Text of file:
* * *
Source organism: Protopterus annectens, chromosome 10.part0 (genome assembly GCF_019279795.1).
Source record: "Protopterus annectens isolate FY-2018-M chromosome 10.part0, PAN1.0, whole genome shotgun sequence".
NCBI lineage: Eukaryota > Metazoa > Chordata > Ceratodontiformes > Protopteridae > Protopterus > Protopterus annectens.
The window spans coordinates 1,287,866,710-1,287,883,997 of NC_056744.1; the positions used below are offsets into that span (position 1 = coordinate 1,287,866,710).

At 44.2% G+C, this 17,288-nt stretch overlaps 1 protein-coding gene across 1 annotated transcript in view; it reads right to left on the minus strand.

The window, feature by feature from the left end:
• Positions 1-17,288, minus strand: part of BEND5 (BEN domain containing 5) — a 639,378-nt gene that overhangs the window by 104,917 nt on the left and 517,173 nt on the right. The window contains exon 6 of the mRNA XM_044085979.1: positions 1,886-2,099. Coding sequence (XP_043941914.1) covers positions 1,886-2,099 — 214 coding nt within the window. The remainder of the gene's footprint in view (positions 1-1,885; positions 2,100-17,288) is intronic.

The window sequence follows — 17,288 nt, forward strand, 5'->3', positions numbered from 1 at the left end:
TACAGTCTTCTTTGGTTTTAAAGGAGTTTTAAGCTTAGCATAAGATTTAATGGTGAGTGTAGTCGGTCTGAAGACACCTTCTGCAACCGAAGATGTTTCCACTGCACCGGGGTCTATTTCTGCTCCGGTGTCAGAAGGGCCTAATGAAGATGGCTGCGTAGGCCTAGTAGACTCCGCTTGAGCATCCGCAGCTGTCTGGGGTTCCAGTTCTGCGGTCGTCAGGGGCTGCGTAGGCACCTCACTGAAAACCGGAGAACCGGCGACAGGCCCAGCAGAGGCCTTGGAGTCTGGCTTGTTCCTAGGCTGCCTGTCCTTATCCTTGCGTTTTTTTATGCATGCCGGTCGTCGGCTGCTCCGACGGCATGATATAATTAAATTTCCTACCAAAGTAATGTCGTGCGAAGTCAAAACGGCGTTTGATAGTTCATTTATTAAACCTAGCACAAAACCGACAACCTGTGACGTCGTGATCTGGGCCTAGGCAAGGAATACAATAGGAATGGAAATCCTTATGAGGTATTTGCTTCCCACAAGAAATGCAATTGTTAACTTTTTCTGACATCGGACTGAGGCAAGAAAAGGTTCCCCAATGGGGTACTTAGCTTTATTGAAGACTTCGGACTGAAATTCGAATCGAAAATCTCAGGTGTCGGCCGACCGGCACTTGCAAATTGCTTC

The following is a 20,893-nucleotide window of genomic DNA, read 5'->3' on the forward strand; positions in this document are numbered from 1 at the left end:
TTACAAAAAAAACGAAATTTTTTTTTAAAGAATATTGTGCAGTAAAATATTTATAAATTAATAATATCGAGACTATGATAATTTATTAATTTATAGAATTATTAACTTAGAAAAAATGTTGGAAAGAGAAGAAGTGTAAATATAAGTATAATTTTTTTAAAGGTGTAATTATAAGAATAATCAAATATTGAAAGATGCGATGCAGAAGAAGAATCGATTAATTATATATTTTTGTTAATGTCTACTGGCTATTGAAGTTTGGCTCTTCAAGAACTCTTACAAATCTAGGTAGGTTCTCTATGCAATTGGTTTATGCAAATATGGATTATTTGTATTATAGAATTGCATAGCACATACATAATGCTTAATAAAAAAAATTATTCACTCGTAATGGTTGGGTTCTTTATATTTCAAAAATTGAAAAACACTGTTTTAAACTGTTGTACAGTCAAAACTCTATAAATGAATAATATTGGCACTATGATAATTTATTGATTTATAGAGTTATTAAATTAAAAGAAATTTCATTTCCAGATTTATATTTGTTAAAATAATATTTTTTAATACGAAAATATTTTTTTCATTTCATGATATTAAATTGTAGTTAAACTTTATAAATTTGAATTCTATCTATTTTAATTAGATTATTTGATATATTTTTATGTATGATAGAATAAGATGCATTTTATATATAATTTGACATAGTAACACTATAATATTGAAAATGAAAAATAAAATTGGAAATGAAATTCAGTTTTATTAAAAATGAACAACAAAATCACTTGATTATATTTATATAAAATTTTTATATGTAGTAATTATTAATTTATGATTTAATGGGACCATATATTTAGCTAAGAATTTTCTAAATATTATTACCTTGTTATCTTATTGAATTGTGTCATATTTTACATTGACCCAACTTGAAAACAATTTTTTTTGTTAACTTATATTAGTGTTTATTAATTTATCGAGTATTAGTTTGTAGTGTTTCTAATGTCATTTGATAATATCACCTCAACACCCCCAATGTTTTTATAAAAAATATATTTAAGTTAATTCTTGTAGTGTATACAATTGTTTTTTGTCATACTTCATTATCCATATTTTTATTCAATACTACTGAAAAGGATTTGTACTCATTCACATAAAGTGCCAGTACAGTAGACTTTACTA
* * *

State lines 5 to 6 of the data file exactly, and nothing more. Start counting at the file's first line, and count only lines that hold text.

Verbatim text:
At 44.2% G+C, this 17,288-nt stretch overlaps 1 protein-coding gene across 1 annotated transcript in view; it reads right to left on the minus strand.

The window, feature by feature from the left end: